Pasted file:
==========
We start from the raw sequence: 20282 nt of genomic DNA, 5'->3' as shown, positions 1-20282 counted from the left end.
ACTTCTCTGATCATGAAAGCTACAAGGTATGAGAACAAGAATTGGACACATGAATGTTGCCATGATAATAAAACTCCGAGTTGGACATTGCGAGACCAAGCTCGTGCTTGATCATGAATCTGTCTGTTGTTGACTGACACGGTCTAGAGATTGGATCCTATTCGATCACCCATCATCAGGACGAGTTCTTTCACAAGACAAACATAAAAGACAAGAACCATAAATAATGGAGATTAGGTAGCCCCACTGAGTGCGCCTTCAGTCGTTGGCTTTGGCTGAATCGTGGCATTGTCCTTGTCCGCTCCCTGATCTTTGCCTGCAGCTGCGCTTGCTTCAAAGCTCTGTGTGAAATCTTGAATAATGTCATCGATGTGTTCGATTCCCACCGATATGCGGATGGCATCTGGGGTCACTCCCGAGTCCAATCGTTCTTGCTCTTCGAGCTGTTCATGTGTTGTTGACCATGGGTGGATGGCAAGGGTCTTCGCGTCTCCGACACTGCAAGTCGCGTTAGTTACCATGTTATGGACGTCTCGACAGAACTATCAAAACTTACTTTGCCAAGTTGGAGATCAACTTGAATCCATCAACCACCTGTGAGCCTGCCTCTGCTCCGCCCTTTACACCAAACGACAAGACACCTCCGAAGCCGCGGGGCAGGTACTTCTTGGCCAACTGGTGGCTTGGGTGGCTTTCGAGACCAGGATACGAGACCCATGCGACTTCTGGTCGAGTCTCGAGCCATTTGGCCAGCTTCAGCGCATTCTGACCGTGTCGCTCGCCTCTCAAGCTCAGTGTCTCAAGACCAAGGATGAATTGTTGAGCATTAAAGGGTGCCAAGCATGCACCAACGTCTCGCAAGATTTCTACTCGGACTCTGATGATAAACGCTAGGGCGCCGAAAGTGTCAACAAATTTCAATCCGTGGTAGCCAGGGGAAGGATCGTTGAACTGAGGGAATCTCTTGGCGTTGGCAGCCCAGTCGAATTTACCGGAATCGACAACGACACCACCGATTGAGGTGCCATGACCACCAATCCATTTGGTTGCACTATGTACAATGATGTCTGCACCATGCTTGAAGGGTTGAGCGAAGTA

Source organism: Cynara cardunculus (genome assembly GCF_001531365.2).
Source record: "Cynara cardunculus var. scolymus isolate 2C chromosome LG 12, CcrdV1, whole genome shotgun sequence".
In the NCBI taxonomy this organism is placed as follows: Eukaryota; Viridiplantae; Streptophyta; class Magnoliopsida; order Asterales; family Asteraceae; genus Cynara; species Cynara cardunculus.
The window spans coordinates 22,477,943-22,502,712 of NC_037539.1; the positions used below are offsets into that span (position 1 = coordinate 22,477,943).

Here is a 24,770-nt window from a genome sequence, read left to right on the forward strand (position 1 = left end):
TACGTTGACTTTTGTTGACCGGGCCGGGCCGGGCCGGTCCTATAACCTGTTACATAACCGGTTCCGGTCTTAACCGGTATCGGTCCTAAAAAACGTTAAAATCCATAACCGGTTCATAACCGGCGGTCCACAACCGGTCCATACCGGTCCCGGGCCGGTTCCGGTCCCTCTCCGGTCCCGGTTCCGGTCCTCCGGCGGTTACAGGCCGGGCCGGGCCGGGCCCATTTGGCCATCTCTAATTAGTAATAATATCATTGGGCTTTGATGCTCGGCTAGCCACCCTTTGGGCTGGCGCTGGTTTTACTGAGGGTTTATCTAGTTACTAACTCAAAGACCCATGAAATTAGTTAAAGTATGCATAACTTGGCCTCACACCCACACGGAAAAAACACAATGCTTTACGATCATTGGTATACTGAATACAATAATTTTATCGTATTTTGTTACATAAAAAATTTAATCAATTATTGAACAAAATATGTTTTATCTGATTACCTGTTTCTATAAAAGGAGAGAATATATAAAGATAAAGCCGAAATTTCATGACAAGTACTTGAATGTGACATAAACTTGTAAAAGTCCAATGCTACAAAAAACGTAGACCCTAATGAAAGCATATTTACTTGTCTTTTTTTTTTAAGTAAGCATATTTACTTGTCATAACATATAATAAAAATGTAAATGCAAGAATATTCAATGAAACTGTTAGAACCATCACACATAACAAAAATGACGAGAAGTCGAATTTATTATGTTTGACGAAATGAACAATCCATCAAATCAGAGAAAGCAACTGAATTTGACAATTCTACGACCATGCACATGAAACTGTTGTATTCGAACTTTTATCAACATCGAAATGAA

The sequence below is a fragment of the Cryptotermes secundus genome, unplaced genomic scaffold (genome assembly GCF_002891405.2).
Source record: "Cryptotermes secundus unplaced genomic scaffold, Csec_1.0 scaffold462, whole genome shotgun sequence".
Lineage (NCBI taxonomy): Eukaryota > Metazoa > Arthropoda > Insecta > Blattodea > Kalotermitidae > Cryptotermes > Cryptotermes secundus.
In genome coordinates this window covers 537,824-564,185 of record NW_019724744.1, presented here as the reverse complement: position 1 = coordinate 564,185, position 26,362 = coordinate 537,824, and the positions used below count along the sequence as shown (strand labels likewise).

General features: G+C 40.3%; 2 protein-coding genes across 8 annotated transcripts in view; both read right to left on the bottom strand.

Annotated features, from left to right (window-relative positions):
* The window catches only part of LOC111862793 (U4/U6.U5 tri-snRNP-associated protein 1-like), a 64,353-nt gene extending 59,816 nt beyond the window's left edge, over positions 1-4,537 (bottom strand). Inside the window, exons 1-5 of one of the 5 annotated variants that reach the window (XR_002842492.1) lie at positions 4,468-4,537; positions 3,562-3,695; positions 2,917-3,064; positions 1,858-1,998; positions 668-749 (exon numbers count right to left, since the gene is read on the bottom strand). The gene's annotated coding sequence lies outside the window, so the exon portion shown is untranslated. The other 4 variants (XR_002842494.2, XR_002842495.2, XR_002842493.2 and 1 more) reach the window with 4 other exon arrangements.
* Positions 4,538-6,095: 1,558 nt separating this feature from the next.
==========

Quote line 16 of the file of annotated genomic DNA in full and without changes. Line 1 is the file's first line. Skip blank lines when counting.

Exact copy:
* Positions 4,538-6,095: 1,558 nt separating this feature from the next.